Poem A Day:
You won’t have to ask, but go ahead: Ask the students how they “feel.”
The objective today: Students will understand how nonfiction writers use rhetoric to persuade readers to think a certain way or to act.
For today’s lesson, I stuck to the basics- many of these students have zero background knowledge about rhetoric (the art of persuasion).
I defined the types of rhetoric on the white board and then showed various examples of each. It’s a pretty straight-forward lesson, but the kids love it if you pick good videos.
For Pathos, we discussed the emotions we feel that are strong enough to compel us to act, (fear, hate, love) and discussed how each of the following ads evoked those emotions in the viewer (music, graphics, imagery, suspense, word choice, etc.).
And, finally, of course: (cue the water works).
For Ethos, I gave some examples off of the top of my head (I may or may not have made up a story wherein Ben Roethlisberger takes NyQuil in order to prepare for the big game).
Finally, for Logos, we watched some mac vs. pc ads. There are lots of fun things to choose from out there.
Next, I modeled for students how I found rhetoric in my nonfiction novel for my “capturing reality” project.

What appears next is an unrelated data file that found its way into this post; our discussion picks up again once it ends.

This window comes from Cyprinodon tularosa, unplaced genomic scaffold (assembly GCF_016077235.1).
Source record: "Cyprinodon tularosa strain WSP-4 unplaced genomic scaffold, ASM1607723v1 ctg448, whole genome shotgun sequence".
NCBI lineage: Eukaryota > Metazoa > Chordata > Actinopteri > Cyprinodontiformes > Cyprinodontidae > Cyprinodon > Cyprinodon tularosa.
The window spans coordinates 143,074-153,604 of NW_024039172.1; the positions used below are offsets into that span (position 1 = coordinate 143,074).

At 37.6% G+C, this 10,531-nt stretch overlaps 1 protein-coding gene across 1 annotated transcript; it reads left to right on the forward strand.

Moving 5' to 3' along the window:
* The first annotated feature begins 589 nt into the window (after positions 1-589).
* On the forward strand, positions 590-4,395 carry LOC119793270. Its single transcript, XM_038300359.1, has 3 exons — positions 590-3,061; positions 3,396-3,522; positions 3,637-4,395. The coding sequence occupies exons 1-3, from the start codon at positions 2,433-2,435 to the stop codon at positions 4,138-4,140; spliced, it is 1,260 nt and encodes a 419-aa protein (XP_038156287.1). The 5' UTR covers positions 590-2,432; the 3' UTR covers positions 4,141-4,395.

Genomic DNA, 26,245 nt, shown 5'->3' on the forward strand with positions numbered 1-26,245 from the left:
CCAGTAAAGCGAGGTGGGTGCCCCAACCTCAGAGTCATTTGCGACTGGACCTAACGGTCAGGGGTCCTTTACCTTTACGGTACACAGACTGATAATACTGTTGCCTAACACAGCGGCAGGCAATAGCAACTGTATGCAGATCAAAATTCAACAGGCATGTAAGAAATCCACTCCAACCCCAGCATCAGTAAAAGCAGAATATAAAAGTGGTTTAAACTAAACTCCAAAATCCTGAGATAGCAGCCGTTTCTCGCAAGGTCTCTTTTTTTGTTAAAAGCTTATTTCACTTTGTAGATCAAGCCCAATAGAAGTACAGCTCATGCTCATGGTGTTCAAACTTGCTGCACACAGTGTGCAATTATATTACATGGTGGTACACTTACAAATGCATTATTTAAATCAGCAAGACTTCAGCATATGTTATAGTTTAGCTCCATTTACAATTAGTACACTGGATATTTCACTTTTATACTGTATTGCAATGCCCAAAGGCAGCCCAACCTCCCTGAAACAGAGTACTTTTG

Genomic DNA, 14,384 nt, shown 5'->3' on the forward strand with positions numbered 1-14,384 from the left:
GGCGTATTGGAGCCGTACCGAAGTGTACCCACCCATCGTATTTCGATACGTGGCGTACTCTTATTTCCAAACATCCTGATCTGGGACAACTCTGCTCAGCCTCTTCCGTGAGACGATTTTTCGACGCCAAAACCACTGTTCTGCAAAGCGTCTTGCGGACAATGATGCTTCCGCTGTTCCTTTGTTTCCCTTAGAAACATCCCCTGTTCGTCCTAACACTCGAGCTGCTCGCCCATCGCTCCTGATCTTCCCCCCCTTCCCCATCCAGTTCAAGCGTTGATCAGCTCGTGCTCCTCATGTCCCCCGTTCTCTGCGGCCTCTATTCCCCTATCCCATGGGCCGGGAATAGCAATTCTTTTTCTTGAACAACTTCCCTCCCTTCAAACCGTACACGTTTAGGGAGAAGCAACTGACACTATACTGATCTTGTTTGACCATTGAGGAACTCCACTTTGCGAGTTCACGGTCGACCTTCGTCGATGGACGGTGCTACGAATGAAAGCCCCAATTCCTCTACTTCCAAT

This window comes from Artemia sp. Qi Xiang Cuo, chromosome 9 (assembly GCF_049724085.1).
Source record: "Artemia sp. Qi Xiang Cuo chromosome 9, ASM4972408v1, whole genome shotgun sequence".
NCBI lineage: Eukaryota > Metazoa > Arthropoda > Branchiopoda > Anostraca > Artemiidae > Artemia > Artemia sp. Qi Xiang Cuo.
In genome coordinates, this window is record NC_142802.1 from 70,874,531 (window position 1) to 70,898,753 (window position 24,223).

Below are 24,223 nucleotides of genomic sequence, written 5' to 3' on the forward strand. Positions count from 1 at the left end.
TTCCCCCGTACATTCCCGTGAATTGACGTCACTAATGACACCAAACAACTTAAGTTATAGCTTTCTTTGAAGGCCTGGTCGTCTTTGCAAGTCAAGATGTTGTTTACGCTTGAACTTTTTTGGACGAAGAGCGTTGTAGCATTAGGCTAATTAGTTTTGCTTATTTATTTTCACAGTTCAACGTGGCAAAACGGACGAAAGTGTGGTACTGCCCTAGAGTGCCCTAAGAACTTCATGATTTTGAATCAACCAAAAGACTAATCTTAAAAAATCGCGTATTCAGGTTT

I made sure to emphasize that I found a lot of evidence that the writer of my book, Dave Eggers, spent nearly 200 pages of his book estabilishing Zeitoun’s credibility as a loving husband and father, a hard worker, a responsible member of his community, and most importantly, a heroic and brave man. I told them that I thought this was intentional, and it was ethos-
I discussed the several moments Zeitoun has where he is feeding dogs and then thinks about what happens to them once he is captured and can no longer take care of them. The anecdotes about dead dogs? Pathos.
This tied the whole lesson together. I cannot stress the importance of modeling your thinking and reading for students. This is how they learn to do it.
Next students had time to delve into their books and look for ethos, pathos or logos.
I reminded students to read their books, and continue brainstorming ideas for their projects.